More than 60 MPs are standing down in the upcoming election. While it’s always sad to bid esteemed colleagues goodbye, some MPs leaving may not be such a bad thing for the UK’s efforts to tackle the climate crisis.
From fracking supporters, to aggressive opponents of climate campaigns, here’s a quick rundown of some of those that won’t be returning to the house of fun come 2020.
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Having been largely anonymous for much of his tenure, Conservative MP Mark Field this year certainly… well… made a mark in this field.
Field has been Cities of London and Westminster MP since June 2001. He will probably be mainly remembered for violently removing a Greenpeace protester from a Mansion House event in June 2019. Field apologised “unreservedly” for his actions. Nonetheless, he was quickly suspended from his Foreign Office role and then sacked from the government by Boris Johnson. Now, he’s leaving parliament for good.
Making a quieter departure is Alan Duncan, the Rutland and Melton MP. Duncan hasn’t yet announced what he plans to do next, but the former Foreign Office and Trade minister is no stranger to the oil and gas industry – in 2016, he earned £90,000 as a non-executive chairman of Fujairah Refining in the United Arab Emirates, including a £50,000 severance payment.
An MP with some specialist knowledge of the climate portfolio, Amber Rudd, is also stepping down. Rudd was briefly Secretary of State for the now-disbanded Department of Energy and Climate Change from 2015 to 2016. During that short time, she worried a few when she referenced Nigel Lawson in one of her early speeches, which focused on keeping the costs of energy low. Lawson was Margaret Thatcher’s former Chancellor, and is the founder of the UK’s principal climate science denial campaign group, the Global Warming Policy Foundation. Rudd was also in charge when the Conservatives decided to end subsidies for onshore wind power and cut solar power subsidies.
A pair of broadly pro-fossil fuel Labour MPs are also stepping down.
Jim Fitzpatrick, the MP for Poplar and Limehouse, which he has served since 1997, was vice-chair of the now disbanded all party parliamentary group on Unconventional Oil and Gas. That group received around £130,000 from companies directly involved in the shale gas industry, DeSmog previously revealed.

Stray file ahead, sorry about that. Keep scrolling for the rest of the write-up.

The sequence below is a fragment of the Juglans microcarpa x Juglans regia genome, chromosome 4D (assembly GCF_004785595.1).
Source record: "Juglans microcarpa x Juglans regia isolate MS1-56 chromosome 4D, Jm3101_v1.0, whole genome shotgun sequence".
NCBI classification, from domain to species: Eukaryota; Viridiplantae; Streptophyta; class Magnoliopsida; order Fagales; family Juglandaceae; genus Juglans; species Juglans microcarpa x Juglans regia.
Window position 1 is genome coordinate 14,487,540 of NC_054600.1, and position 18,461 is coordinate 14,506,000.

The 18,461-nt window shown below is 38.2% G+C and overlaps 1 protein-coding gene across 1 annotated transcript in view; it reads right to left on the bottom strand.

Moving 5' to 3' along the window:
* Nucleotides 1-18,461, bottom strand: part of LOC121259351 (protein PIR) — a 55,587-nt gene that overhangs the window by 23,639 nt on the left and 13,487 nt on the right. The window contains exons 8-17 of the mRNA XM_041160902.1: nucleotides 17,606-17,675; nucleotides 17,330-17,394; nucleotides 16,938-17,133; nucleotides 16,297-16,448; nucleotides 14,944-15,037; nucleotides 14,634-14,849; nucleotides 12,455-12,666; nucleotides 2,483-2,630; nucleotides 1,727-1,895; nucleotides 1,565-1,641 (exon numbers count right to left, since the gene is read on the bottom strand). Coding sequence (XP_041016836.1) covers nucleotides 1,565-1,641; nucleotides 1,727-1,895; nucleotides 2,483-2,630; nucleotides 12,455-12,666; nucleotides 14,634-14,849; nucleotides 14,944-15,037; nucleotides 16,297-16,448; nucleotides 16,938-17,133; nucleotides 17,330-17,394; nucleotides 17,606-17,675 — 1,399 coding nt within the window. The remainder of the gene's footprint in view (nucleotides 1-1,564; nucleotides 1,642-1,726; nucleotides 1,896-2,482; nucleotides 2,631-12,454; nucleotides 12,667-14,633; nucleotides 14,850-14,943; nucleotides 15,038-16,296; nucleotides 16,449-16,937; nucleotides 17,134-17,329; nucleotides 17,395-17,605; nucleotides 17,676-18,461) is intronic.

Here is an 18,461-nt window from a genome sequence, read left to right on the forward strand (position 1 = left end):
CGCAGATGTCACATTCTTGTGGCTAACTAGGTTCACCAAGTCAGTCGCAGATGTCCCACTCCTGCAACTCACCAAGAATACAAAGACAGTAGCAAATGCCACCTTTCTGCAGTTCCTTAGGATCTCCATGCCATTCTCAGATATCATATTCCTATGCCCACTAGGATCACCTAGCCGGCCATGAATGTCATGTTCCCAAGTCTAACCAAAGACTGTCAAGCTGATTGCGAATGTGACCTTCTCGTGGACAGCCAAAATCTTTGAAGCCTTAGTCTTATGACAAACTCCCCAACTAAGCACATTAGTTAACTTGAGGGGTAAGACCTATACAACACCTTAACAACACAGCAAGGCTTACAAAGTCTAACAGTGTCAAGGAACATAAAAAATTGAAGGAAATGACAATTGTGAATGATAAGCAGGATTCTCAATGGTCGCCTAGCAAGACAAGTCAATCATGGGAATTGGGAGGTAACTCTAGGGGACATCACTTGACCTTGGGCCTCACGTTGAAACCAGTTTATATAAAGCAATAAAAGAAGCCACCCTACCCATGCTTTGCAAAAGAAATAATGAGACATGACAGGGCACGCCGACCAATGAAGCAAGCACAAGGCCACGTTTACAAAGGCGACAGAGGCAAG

Fitzpatrick was fond of making national security arguments for shale gas, once telling parliament that, “the Government have to address the conflict between local communities being panicked and scaremongered into opposing shale extraction applications and the need for that national industry to be developed”.
Another Labour MP stepping down that wasn’t so keen on curbing the amount of fossil fuels in the UK energy mix is pro-Brexit, former coal miner, Ronnie Campbell, the MP for Blyth Valley since 1987. He’s done a lot in that time, including opposing the government’s coal phase-out plan by proposing an early-day motion arguing that “coal can be, and should be, part of that UK low carbon energy generation mix beyond 2025”.
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Another long-standing MP notable for being a fan of leaving things is Kate Hoey, who will be exiting parliament in an orderly fashion by the December 12 deadline. MP for Vauxhall since 1989, Hoey was chair of pro-Brexit Labour Leave in the run-up to the EU referendum, and co-founded another pro-leave campaign group, Grassroots Out, alongside prominent DUP climate science denier Sammy Wilson.
It’s not only climate laggards leaving the House of Commons. A handful of MPs that have at various times had responsibility for guiding the UK’s low carbon transition are also voluntarily jumping ship.
Former energy minister Claire Perry, MP for Devizes, is stepping down having had a slightly rocky time of it in government. Perry not only faced the Daily Mail’s fury over a meeting with Extinction Rebellion protesters (which she publicly promised to have five months previously), but she also faced allegations of bullying, which she denies.
Perry launched the Powering Past Coal Alliance at the UN climate talks in 2017 – a coalition of countries promising to rapidly phase out coal from their energy mix, and she is still in line to lead the UK’s preparations for the annual UN climate talks in 2020 in Glasgow, despite no longer holding a government or parliamentary position.
Former Climate Minister Nick Hurd, who represented the UK at the UN climate talks in Marrakech in 2016, is also stepping down, as is former Energy Minister Richard Harrington, who once turned down a meeting with BP while in his post – leaving parliament with two fewer MPs that at least had some idea what the government was doing to tackle climate change.
Image: Rachel Hardwick, Public Domain.